This mic setup really gave us new flexibility in doing recordings. I was able to get right up close with the person I was interviewing, and yet Steve was able to be far enough back to get a good angle on the product being demonstrated. That ability to monitor the audio was a life saver too. On one recording I forgot to take my backpack off and it was hitting the cable connection to the transmitter and Steve was able to stop me and tell me we had a problem. There was another side benefit of this whole rig with the mic flag and the receiver sitting on top of Steve’s camcorder – we looked official. We had people move out of our way so we could get our interviews, and a lot of people came up and asked us how we were doing it. Audio-Technica got some great advertising out of us this week.
I’m going to split up the interviews into two batches, we’ll have six or seven this week and the other half next week. You’ll get the audio here, but if you’d rather watch the video that will be in the shownotes as well. I’ll break things up with a Dumb Question or two so you don’t get burned out on interviews. Let’s jump in and hear a couple of interviews.
Prizmo for Mac and iPhone are available at http://creaceed.com
Using a Screen Reader? click here
Like I said in the interview, I’m a big fan of BusyCal and BusySync, so I’ll be giving BusyToDo a try. I confess that I’m not big on to do lists – I keep trying them but I find that I only do the ones that are on yellow sticky notes in my way! there’s always hope though that we will find the one To Do application that changes our behavior. BusyToDo is available from busymac.com
Using a screen reader? click here
For some reason my favorite vendor, ScreenSteps wasn’t at Macworld, an oversight on their part to be sure. Heck, I probably could have staffed the booth for a while for them, don’t you think? Don’t think for a minute that I went the whole three days without mentioning them though. I was talking to someone, I think it was actually Rod Roddenberry, about how we are all so much more patient with other people than we are with our own relatives. He said he looks stuff on the web for them and points them to the great tutorials that are online so he doesn’t have to figure it out for them. I told him that’s one of the reasons I love to use ScreenSteps, and I told them about my father-in-law’s notebook of tutorials I’ve made for him. I’m sure Rod really appreciated getting a ScreenSteps ad on the escalator! In any case, rather than explain the same thing over and over again to your relatives, co-workers, or customers, consider getting a copy of ScreenSteps from ScreenSteps.com. Be sure to use my coupon code, NOSILLA for 25% off the purchase price of the standard or pro version.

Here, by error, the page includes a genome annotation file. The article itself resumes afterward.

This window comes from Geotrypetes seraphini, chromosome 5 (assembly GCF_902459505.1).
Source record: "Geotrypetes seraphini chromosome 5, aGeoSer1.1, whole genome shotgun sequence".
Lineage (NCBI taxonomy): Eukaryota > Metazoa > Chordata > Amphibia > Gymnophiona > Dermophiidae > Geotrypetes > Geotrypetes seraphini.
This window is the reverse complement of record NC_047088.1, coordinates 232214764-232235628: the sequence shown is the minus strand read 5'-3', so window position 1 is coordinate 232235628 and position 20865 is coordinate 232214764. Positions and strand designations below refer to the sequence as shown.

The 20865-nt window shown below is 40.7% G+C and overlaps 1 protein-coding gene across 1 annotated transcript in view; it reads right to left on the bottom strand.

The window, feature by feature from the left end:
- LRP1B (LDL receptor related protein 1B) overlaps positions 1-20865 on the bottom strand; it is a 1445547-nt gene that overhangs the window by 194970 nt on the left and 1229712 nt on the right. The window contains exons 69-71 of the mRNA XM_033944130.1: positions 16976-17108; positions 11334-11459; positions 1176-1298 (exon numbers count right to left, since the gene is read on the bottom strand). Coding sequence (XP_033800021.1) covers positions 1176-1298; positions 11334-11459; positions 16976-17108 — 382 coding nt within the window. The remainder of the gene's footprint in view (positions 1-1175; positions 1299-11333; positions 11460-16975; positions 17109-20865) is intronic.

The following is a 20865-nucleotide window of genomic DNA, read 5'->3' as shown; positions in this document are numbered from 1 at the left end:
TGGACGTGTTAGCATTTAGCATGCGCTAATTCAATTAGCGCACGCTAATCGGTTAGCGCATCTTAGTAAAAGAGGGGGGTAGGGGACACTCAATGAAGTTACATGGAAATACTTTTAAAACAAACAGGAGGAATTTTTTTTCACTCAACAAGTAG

Dumb Question Corner
Hugo Poon sent in a dumb question for us today:
Maybe this isn’t dumb enough, but I’ve been wondering for a long time: What’s all this fuss about IPv6?
I wrote back to him and suggested that this one would be far better if it waited till Bart got back, but he encouraged me to give it my best shot on my own. I do understand it at the most basic level but if we want real depth we’d need adult supervision.
The easiest way to explain the problem is to compare it to phone numbers. It used to be in the old days that you had a home phone that served all of your family members. If you were dialing between counties or between two states, you had to dial the area code and the phone number, all 10 digits, but if you were within a big city you only had to dial the 7 digit number. Then you got a pager. Then you got a FAX machine. Then you got a cell phone. And so did everyone else in your house. In the city of Los Angeles, they had to start breaking the city up into separate area codes because there were simply not enough numbers for all of the devices. Finally they did an overlay area code system, which means we all have to dial 10 digits all the time.